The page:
If you’re nervous, chances are your body will feel the same way. Your body gets tense, your muscles feel tight or you’re breaking in cold sweat. The audience will notice you are nervous.

If you observe that this is exactly what is happening to you minutes before a speech, do a couple of stretches to loosen and relax your body. It’s better to warm up before every speech as it helps to increase the functional potential of the body as a whole. Not only that, it increases muscle efficiency, improves reaction time and your movements.

Here are some exercises to loosen up your body before show time:

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  1. Neck and shoulder rolls – This helps relieve upper body muscle tension and pressure as the rolls focus on rotating the head and shoulders, loosening the muscle. Stress and anxiety can make us rigid within this area which can make you feel agitated, especially when standing.
  2. Arm stretches – We often use this part of our muscles during a speech or presentation through our hand gestures and movements. Stretching these muscles can reduce arm fatigue, loosen you up and improve your body language range.
  3. Waist twists – Place your hands on your hips and rotate your waist in a circular motion. This exercise focuses on loosening the abdominal and lower back regions which is essential as it can cause discomfort and pain, further amplifying any anxieties you may experience.

Stay hydrated

Ever felt parched seconds before speaking? And then coming up on stage sounding raspy and scratchy in front of the audience? This happens because the adrenaline from stage fright causes your mouth to feel dried out.

To prevent all that, it’s essential we stay adequately hydrated before a speech. A sip of water will do the trick. However, do drink in moderation so that you won’t need to go to the bathroom constantly.

Try to avoid sugary beverages and caffeine, since it’s a diuretic – meaning you’ll feel thirstier. It will also amplify your anxiety which prevents you from speaking smoothly.

Meditate

Meditation is well-known as a powerful tool to calm the mind. ABC’s Dan Harris, co-anchor of Nightline and Good Morning America weekend and author of the book titled10% Happier , recommends that meditation can help individuals to feel significantly calmer, faster.

Meditation is like a workout for your mind. It gives you the strength and focus to filter out the negativity and distractions with words of encouragement, confidence and strength.

Mindfulness meditation, in particular, is a popular method to calm yourself before going up on the big stage. The practice involves sitting comfortably, focusing on your breathing and then bringing your mind’s attention to the present without drifting into concerns about the past or future – which likely includes floundering on stage.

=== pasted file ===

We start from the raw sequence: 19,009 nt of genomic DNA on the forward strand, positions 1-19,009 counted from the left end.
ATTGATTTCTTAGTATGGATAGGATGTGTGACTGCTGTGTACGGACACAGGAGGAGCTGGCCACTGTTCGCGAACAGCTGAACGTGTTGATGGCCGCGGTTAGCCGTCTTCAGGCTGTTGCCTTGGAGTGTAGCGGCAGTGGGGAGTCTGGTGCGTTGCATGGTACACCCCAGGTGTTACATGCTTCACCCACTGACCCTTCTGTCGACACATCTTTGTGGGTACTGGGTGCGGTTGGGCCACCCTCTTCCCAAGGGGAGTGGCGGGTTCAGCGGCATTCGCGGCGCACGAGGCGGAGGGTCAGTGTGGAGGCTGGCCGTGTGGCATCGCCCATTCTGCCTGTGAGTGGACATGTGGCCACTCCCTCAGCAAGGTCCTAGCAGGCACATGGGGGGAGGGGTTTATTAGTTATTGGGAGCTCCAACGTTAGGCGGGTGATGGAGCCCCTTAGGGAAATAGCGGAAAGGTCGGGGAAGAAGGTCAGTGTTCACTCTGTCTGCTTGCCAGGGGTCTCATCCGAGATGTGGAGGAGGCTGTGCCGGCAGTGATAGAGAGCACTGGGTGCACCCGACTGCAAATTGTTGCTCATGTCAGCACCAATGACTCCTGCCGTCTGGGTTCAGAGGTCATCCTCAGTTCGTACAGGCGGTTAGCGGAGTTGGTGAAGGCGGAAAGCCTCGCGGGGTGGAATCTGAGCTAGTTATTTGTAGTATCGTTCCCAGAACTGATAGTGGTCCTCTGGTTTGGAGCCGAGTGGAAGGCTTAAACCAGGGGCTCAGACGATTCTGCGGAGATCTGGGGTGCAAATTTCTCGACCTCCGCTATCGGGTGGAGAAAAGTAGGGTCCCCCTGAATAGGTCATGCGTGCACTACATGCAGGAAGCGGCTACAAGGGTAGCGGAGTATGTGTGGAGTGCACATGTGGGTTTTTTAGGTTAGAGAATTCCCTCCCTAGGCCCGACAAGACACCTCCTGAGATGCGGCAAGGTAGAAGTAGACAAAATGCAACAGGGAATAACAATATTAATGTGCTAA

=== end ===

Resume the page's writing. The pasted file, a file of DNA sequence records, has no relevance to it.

Here’s a nice example of guided meditation before public speaking:

2. Focus on your goal

One thing people with a fear of public speaking have in common is focusing too much on themselves and the possibility of failure.

Do I look funny? What if I can’t remember what to say? Do I look stupid? Will people listen to me? Does anyone care about what I’m talking about?’

Instead of thinking this way, shift your attention to your one true purpose – contributing something of value to your audience.

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Decide on the progress you’d like your audience to make after your presentation. Notice their movements and expressions to adapt your speech to ensure that they are having a good time to leave the room as better people.

If your own focus isn’t beneficial and what it should be when you’re speaking, then shift it to what does. This is also key to establishing trust during your presentation as the audience can clearly see that you have their interests at heart.[1]

3. Convert negativity to positivity

There are two sides constantly battling inside of us – one is filled with strength and courage while the other is doubt and insecurities. Which one will you feed?

‘What if I mess up this speech? What if I’m not funny enough? What if I forget what to say?’

It’s no wonder why many of us are uncomfortable giving a presentation. All we do is bring ourselves down before we got a chance to prove ourselves. This is also known as a self-fulfilling prophecy – a belief that comes true because we are acting as if it already is. If you think you’re incompetent, then it will eventually become true.

Motivational coaches tout that positive mantras and affirmations tend to boost your confidents for the moments that matter most. Say to yourself: “I’ll ace this speech and I can do it!”

Take advantage of your adrenaline rush to encourage positive outcome rather than thinking of the negative ‘what ifs’.

Here’s a video of Psychologist Kelly McGonigal who encourages her audience to turn stress into something positive as well as provide methods on how to cope with it:

4. Understand your content

Knowing your content at your fingertips helps reduce your anxiety because there is one less thing to worry about. One way to get there is to practice numerous times before your actual speech.